I've been playing my plastic-fretted Flea and Fluke extensively since 2009, and am starting to see some slight wear on the plastic frets, but it hasn't become a problem. The biggest downside of the plastic fretboard is that the frets themselves can be hard to see. If you look at the neck a lot when you play, you'll have an easier time with conventional frets. But if you're past needing to look at it very often, this problem goes away, too. Both the plastic and rosewood fretboards were perfectly in tune all the way up the neck.

The frets on the "Fake Flea" from Schoenhut seem to be a little thinner than those on the Flea, for what it's worth, and was not glued to the neck nearly as precisely as a real Flea. But it still has good intonation, just crappy tone.

SweetWaterBlue
06-11-2012, 05:29 AM
I believe the great intonation and easy playability of the Flea with the plastic fretboard is due mostly to the zero fret. True popping the fretboards out of a mold makes them all just about perfect without any setup, but its just hard to beat a zero fret if you like the action that is already built in.

kaizersoza
06-11-2012, 05:44 AM
i love the action on my fluke with a plastic fret board, the intonation is spot on and it sounds really lovely, the one small gripe i do have which i don't notice on my other wood fret board ukes is the fact that when i am fretting the A string it sometimes slips off the fret board completely, probably due to my ham fisted way of playing but i don't notice it on other ukes, apart from that everything is just peachy

TheOnlyUkeThatMatters
06-11-2012, 05:49 AM
I love plastic fretboards. New ones on Fleas and Flukes are great. Old ones on Harmony and Islander ukes are great.

bazmaz
06-11-2012, 05:57 AM
re your second question - I compared to the frets on my wooden fingerboard Fluke Firefly - yes, I think they are a bit thinner. But you know what, just sat and noodled with both - I think the plastic fingerboards are faster and easier to play than the wooden. The wooden one kind of creates a resistance on the fingertip and can 'grab' it if you see what I mean - my fingers can move around far more quickly and with more comfort on the plastic.

bpedaci
06-11-2012, 07:41 AM
So, beyond aesthetics, what are the downsides of a plastic fretboard?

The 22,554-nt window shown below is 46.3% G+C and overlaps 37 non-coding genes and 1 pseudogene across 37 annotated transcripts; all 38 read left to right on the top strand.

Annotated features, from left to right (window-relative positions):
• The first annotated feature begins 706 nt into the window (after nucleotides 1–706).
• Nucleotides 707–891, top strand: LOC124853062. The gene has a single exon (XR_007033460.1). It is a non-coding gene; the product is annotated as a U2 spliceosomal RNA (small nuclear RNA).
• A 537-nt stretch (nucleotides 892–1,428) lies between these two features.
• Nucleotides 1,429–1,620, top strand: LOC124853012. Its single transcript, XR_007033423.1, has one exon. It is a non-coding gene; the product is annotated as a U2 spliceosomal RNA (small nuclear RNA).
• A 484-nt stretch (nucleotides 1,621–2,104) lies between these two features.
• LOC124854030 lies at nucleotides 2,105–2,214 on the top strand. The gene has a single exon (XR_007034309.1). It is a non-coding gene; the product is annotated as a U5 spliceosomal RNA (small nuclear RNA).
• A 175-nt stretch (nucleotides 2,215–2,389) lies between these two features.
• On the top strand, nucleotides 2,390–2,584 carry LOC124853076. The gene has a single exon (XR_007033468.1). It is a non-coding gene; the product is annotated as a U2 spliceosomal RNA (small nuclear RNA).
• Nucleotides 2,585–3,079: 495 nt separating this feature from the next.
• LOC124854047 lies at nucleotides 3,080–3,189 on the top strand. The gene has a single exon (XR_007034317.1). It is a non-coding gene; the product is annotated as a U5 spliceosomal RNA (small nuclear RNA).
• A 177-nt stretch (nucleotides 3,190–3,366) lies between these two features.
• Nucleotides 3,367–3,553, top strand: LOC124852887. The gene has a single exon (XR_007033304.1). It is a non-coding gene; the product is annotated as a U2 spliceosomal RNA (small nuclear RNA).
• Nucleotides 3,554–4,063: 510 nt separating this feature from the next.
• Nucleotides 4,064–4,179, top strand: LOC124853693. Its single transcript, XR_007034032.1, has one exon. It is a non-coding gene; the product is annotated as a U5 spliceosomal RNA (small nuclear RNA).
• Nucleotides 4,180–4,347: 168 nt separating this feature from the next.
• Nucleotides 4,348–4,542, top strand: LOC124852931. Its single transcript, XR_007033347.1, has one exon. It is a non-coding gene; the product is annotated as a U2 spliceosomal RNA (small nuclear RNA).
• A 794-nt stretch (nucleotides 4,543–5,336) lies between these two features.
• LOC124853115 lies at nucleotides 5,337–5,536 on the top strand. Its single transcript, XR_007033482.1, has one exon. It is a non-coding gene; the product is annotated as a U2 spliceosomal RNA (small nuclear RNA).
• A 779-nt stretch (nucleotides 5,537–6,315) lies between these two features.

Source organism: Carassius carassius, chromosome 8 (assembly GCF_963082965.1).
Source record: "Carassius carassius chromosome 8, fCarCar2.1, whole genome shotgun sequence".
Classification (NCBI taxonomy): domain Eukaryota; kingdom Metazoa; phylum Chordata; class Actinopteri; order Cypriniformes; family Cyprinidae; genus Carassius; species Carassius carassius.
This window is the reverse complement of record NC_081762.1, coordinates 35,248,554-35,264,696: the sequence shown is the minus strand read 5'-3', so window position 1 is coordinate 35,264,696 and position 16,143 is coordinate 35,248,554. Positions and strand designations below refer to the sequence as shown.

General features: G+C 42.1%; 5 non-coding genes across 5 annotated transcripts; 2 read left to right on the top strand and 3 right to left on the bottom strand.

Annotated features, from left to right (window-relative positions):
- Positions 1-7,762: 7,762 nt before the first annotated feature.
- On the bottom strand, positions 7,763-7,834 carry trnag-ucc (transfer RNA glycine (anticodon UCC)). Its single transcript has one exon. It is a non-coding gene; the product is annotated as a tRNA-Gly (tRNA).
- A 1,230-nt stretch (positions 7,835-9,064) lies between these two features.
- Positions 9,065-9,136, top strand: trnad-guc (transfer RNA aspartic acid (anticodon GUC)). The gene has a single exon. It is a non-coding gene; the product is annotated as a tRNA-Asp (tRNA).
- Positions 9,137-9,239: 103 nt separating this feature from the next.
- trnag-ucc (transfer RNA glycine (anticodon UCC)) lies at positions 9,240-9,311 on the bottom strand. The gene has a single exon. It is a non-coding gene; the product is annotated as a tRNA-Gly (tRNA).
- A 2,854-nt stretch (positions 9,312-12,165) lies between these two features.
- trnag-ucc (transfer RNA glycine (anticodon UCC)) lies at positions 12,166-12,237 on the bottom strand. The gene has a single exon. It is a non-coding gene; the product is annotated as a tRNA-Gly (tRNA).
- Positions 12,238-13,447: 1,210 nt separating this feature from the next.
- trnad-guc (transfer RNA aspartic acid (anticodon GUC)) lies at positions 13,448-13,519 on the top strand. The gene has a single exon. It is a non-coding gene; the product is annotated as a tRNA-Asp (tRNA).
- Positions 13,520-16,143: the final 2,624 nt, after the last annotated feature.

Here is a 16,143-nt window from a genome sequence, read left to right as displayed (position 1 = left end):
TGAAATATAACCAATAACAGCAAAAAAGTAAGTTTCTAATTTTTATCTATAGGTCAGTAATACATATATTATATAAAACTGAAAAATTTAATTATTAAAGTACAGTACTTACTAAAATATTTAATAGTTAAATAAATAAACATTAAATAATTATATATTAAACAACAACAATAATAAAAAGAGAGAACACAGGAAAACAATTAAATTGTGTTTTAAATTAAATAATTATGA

bazmaz
06-11-2012, 07:59 AM
Beyond aesthetics the only one I can think of is that some have found the use of a wound string can wear grooves in frets. Oh, and on mine the painted fret markers wore off.

Otherwise I can't thnk of any. They work!

SweetWaterBlue
06-11-2012, 08:04 AM
Beyond aesthetics the only one I can think of is that some have found the use of a wound string can wear grooves in frets. Oh, and on mine the painted fret markers wore off.

Otherwise I can't thnk of any. They work!

Its not just the wound string that wears em out. I wore mine out with a set of high G Aquilas on strings C,E & A. Others have had the same result, but they will repair them for free.

Thumper
06-11-2012, 08:05 AM
Even non-wound strings can produce some minor fret wear. I use Aquilas on my Flea and Worth Clears on my Fluke, and both of them are showing very slight wear on a couple of the most frequently used frets. This is after three years of heavy use, mind you - both of them get played daily. But at this rate it could be a few more years before it becomes a problem - if it ever does.

haole
06-11-2012, 08:43 AM
I have a Flea with rosewood and a Fluke with plastic. The rosewood feels slightly better to me, but the plastic fretboard is still very comfortable and is designed well so the intonation is always right. It's a little hard to see the frets sometimes, so the plastic fretboard begs to be customized with paint. Either choice is fine, though!

Skitzic
06-11-2012, 09:00 AM
I don't really have a problem with plastic fret boards. I find they can be slippery, which makes bending interesting sometimes...but it could be my terrible skills making my bends slip too far. :D

nix
06-11-2012, 04:01 PM
Okay, second question- same thread. Are the frets any different shape on the plastic as opposed to the wood on comparable Fleas/Flukes? Thinner, Lower? On the many Harmonies I've owned, the frets were pretty thin.

I just examined them really closely and the plastic frets on the plastic fretboard and the metal frets on the wooden fretboard seem to be exactly the same shape and height. I don't have a tiny micro-measuring device so I can't tell with certainty that they are the same height but they look and feel like they are. They only difference (and it is a tiny difference) is that the angle where the base of the fret meets the top of the fretboard is not as sharp on the plastic one. I can't figure out a better way to describe it.

As others have said, the plastic fretboard is really well done and very comfy to play on. I don't have any problem with not being able to see the black frets but I did put some pretty jewel stickers in the 3rd, 5th, 7th and 10th frets to make them easier to find as I learn to play up the fretboard.

Nix

Ukulele JJ
06-11-2012, 04:43 PM
I love my plastic-fretboard Flea. Wouldn't change a thing about it.

No problems with fret wear after many years, but the fret markets wore off very quickly.

JJ

joekulele
06-11-2012, 07:51 PM
This is from my post on a different Flea/Fluke thread, but it has relevance here so I copy and pasted it.

"My very first uke was a concert Pineapple Flea that I ordered with a plastic fretboard. As it happened, I won a soprano Flea in a contest on FMM that had the rosewood fretboard. After playing both for several more months, I decided I favored the rosewood fretboard over the plastic, so I sent my Pineapple in and had it replaced. Cost then was $75 including return shipping. IMO it was totally worth every cent."

One reason I really liked the rosewood fretboard over the plastic was that at that time I was a brand new player and had to look at my left hand. The plastic fretboard with no contrasting fret wires was hard for me to see, especially in low light conditions. The fret markers wore off quickly on mine too.

I also like the aesthetics of the wood. I just used LoPrinsi fingerboard conditioner on both my Fleas and they sure look good. (They smell good too, haha!)

Peace through ukulele,
-joe